“The security and military forces arrived at the scene and removed the bodies of the soldiers in order to investigate the circumstances of their deaths,” a military source said, adding that the al-Qaeda group is most likely behind the murder.

        Ataq is the capital of the Shabwa Governorate


        there is this other video – when they find the dead bodies

        • That would be al-Queda cutting heads that Saudi airstrikes missed. The Saudis might just find al-Queda more reliable than non-Arab Sunnis like Turks and Pakis.

          Once Iran is restrained, Saudis and al-Q can go back to killing each other.

          When the Cat’s away [USA], the Rats eat each other.

  16. Iraq ‘retakes over quarter of Islamic State territory’ (BBC, Apr 14, 2015)

    “Islamic State (IS) has lost more than a quarter of its territory in Iraq since the US-led coalition air campaign began in August, a Pentagon spokesman says. Col Steve Warren said it was too early to say the tide was turning, but that air strikes and Iraqi ground forces had “unquestionably inflicted some damage”.

    IS took over swathes of Iraq and Syria last June. The announcement came ahead of talks between Iraq’s prime minister and US President Barack Obama in Washington. Iraqi PM Haider al-Abadi wants the coalition to step up its air campaign against IS.

    Col Warren told a news conference on Monday that IS had lost 25% to 30% of its territory in Iraq, equating to 12,950 to 15,540 sq km (5,000 to 6,000 sq miles).

    The frontline had been pushed either west or south in the provinces of Irbil, Babil, Baghdad and Kirkuk, he said. “Among other strategic infrastructure and sizeable towns where [IS] has lost territory are Mosul Dam, Zummar and the vicinity of Sinjar Mountain.”….”

  17. Yemen conflict: Houthi rebels condemn UN arms embargo (BBC, Apr 14, 2015)

    “Houthi rebels have condemned Tuesday’s UN Security Council arms embargo imposed on them and their allies.They called for protests against what they termed UN support of “aggression”.The Houthis have made rapid advances across the country, sparking air strikes on their strongholds by a Saudi-led coalition.

    The UN says at least 736 people have been killed and 2,700 injured since 26 March, but officials believe the actual death toll may be far higher.

    The Houthis’ Supreme Revolutionary Committee “called on the masses of the Yemeni people to rally and protest on Thursday to condemn the Security Council resolution in support of the aggression”.

    Saudi Arabia’s UN Ambassador, Abdallah al-Moualimi, said the resolution was “a very clear endorsement” of the air strikes.

    When asked about a possible ground offensive, he warned that the air strikes were a response to Houthi military action and if the Houthis failed to comply with the resolution, “they will continue to face more of the same”.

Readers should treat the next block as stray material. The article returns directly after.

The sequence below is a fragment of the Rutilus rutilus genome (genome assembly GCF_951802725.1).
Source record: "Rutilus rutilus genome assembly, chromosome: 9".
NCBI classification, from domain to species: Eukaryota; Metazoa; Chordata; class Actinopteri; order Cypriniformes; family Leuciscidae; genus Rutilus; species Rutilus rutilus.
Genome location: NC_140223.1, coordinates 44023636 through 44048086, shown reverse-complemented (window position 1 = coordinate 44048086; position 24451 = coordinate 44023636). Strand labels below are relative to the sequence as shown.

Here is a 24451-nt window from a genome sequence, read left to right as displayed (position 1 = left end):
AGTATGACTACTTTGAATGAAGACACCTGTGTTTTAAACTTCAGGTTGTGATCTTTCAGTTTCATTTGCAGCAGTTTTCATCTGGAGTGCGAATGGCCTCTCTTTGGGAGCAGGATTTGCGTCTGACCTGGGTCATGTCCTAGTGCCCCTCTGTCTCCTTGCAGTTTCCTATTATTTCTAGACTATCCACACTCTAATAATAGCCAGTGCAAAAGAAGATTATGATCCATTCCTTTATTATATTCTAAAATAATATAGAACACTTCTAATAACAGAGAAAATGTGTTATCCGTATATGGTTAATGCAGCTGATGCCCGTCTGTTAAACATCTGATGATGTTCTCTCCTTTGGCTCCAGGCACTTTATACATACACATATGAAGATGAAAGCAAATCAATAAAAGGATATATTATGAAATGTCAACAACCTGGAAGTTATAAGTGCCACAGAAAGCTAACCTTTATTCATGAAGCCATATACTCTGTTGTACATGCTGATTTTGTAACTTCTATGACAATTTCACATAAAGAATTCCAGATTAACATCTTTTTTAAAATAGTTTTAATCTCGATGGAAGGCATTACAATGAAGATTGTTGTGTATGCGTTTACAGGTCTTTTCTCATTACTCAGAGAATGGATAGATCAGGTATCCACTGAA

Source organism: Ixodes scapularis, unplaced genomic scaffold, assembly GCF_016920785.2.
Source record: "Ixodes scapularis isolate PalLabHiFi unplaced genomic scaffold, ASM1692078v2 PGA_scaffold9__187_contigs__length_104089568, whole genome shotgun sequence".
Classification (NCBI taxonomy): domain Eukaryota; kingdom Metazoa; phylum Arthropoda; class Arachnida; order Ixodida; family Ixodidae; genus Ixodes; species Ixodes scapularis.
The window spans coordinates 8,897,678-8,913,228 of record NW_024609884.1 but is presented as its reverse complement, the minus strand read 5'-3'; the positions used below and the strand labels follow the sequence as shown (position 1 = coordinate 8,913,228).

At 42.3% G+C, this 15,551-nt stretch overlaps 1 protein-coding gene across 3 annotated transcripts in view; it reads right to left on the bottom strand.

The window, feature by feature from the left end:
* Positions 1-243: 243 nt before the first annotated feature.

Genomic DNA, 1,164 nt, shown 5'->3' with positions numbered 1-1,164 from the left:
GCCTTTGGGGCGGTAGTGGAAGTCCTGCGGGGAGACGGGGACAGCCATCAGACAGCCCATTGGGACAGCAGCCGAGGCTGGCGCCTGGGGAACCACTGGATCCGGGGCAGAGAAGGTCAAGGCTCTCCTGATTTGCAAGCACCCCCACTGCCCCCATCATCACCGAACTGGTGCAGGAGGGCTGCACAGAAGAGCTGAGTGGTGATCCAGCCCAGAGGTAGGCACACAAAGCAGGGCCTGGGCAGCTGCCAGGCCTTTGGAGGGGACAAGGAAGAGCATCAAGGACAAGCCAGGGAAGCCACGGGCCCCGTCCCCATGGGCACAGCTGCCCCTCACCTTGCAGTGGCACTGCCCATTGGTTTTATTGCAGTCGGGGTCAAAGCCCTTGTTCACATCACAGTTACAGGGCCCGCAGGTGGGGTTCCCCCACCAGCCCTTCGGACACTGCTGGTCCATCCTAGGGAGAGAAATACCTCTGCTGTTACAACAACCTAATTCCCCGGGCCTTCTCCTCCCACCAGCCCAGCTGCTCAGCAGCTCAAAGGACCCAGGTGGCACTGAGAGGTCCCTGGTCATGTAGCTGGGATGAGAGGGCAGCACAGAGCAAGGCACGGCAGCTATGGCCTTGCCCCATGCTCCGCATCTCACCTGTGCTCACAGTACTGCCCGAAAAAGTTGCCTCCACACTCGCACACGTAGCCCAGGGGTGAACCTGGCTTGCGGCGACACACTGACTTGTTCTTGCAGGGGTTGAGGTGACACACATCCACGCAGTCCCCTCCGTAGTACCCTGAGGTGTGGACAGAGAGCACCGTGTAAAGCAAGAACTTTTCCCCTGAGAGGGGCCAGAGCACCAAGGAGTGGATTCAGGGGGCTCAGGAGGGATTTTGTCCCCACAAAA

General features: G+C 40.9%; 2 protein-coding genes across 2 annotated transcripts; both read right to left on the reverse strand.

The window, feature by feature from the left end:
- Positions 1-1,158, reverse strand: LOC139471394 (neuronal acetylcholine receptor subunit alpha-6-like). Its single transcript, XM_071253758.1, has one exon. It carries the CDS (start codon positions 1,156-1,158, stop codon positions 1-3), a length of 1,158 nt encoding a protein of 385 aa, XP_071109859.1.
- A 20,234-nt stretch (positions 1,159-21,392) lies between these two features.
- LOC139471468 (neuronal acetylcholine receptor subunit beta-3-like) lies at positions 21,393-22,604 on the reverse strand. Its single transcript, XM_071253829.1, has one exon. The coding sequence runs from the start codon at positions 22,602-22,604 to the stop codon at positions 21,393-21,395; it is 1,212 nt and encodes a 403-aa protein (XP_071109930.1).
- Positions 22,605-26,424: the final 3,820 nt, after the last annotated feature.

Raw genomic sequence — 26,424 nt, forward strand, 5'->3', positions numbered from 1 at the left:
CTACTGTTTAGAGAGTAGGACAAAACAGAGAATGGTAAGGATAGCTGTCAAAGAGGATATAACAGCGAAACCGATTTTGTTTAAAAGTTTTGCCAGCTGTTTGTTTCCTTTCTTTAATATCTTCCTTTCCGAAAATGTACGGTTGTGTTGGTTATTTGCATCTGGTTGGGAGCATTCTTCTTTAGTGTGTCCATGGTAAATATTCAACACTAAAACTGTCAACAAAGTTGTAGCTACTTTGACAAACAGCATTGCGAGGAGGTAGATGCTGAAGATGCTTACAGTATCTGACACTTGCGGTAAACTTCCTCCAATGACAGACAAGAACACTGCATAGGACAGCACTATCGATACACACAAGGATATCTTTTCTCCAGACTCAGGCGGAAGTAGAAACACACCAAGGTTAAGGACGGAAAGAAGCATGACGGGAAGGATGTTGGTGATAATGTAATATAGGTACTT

The Egyptian presidency said on Tuesday that Egypt and Saudi Arabia had discussed holding a “major military manoeuvre” in Saudi Arabia with other Gulf states…”

  18. Hundreds of migrants feared drowned off Libya (BBC, Apr 14, 2015)

    “About 400 migrants are feared drowned after their boat capsized off Libya, survivors have told Save the Children.The Italian coast guard had rescued 144 people on Monday and launched an air and sea search operation in hopes of rescuing others.

    Save the Children said that many of the survivors were “young men, probably minors”. The European Union says that more than 7,000 migrants have been rescued from the Mediterranean since Friday.

    Survivors say the latest tragedy happened after the boat, carrying about 550 migrants in total, overturned a day after leaving Libya. Nine bodies have already been recovered, but no more survivors have been found since then…”

  19. Kenya tells UN to close refugee camp for Somalis over alleged al-Shabaab recruitment

    The United Nations High Commission for Refugees has three months to close a refugee camp in eastern Kenya and send the more than 400,000 Somalis living there back to their country or else the Kenyan government will relocate them, Kenya’s Deputy President William Ruto has said.

    The Kenyan government says the Dadaab refugee camp in eastern Kenya has become a recruitment center for the extremist group al-Shabaab whose gunmen last week killed 148 people at the country’s Garissa College University. Ruto said in a rally on Saturday that Kenya must be secured at all costs.

    “We have asked the UNHCR to relocate the refugees in three months, failure to which we shall relocate them ourselves. The way America changed after 9/11 is the way Kenya will change after Garissa,” Ruto said in a statement distributed by his press office.
    UN warns Kenya over closing world’s biggest refugee camp

  20. Taflik ceremony in Najaf , Iraq – the celebration of reaching the age of Islamic puberty ( 9 lunar years – i.e. 8 years and 9 months )